How do you change windows to NOT use all of your available desktop resolution?

I am making a MAME machine and I have a 40 inch LCD installed portrait orentation in the cabinet.  This means that the display native is 1920x1080 but I only want to use the screen as 1320x1080 (4 inches of the LCD are not visable).   I have played with powerstrinp, but am not having any luck at all.   Is there anyway or software to tell Windows 7 to send a full 1920x1080 signal, but to have black bars on the area not needed and not use it?
pamsautoAsked:
Who is Participating?
 
torimarConnect With a Mentor Commented:
Doesn't your graphics adapter configuration tool offer such possibilities?
In the Nvidia Control Panel, for instance, under "Display", you may configure size and position of the dektop.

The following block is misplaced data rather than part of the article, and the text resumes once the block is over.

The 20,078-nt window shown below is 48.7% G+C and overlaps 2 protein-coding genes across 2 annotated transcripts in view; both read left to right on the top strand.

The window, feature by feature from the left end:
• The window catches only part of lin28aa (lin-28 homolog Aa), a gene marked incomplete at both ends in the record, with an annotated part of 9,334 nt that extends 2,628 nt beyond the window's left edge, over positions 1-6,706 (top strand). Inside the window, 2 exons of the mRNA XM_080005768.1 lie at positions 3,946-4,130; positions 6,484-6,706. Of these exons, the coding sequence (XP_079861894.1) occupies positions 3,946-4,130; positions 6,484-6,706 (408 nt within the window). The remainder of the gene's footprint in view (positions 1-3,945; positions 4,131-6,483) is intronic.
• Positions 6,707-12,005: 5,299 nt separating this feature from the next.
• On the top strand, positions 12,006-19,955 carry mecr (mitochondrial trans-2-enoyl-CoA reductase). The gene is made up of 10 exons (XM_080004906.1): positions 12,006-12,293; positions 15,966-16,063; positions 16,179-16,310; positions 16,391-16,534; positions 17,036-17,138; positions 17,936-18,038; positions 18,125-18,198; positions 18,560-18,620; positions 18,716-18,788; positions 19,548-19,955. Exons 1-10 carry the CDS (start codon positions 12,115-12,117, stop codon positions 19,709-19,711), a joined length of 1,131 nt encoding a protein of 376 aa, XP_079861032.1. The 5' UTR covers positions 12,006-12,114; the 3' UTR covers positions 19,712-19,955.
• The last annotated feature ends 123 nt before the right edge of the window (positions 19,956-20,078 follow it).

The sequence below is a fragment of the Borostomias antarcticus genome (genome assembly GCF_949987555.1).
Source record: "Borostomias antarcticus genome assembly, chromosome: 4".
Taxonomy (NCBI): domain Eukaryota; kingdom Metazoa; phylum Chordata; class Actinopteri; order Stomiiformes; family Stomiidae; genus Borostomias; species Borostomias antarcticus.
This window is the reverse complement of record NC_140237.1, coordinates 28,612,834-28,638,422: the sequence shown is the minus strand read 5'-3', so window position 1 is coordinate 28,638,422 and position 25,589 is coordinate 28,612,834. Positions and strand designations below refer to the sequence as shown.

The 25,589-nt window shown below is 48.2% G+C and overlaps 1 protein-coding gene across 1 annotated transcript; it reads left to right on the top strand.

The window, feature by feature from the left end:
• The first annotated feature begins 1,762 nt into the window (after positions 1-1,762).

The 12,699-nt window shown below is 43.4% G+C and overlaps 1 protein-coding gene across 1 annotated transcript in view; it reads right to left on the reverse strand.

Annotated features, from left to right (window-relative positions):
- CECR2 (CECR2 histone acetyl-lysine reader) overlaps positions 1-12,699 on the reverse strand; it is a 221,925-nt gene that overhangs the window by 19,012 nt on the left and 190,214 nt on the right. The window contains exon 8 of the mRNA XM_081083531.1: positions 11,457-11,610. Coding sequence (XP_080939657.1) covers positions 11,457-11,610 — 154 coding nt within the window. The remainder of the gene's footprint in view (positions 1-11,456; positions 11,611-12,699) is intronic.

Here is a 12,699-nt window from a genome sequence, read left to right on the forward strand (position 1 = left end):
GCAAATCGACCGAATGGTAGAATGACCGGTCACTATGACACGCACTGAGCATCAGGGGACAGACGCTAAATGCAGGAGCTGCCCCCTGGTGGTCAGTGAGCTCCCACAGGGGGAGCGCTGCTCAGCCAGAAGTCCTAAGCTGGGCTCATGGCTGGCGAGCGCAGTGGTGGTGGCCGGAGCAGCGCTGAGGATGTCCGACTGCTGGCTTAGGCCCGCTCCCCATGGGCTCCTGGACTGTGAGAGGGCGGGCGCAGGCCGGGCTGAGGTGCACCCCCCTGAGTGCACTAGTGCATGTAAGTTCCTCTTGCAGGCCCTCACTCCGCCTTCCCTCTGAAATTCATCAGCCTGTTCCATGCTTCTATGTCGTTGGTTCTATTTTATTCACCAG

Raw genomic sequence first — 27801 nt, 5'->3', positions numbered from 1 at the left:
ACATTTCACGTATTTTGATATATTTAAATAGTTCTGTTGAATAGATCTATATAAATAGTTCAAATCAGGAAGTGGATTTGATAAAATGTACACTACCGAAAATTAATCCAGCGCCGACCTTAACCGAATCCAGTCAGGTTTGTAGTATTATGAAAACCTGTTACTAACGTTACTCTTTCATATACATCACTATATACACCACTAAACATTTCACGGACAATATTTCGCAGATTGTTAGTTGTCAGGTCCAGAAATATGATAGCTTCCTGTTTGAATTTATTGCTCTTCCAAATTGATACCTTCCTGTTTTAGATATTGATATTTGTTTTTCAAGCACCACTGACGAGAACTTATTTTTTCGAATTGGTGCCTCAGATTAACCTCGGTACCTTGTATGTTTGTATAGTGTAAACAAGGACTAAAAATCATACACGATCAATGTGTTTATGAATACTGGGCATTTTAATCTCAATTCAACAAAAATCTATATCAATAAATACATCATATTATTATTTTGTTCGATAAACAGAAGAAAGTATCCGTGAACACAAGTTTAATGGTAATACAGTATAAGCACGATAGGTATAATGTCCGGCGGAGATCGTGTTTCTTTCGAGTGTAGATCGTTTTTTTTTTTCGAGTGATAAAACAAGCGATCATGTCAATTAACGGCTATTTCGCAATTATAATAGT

0
 
ded9Commented:
You can try connecting a HDMI or DVI cable from your computer to LCD. You should be able to set the resolution.


Try it


Ded9
0
 
godd31Connect With a Mentor Commented:
HI,

You might have seen this post already, they go over creating a custom driver using that powerstrip tool. Seems to be the better bet for your situation. It's tough when the screen is bigger than the cabinet. Might make better sense to get a smaller display, say a 36 in display.

http://www.tomshardware.com/forum/94-63-screen-resolution-windows-1680x1050 

Hope this helps!
0
 
Jackie ManConnect With a Mentor Commented:
Windows 7 32 bit or 64 bit? If 64 bit, it will be difficult to achieve what you want to do as Windows 7 64 bit must use certfied MS driver.
0
 
pamsautoAuthor Commented:
I am awarding to all three of you.  The main issue was I was on a rotated display and this was confusing PowerStrip.  It was switching H and V signal timings. I also had to downgrade to XP and Win 7 64 bit would not allow the resolution.
0
Question has a verified solution.

Are you are experiencing a similar issue? Get a personalized answer when you ask a related question.

Have a better answer? Share it in a comment.

All Courses

From novice to tech pro — start learning today.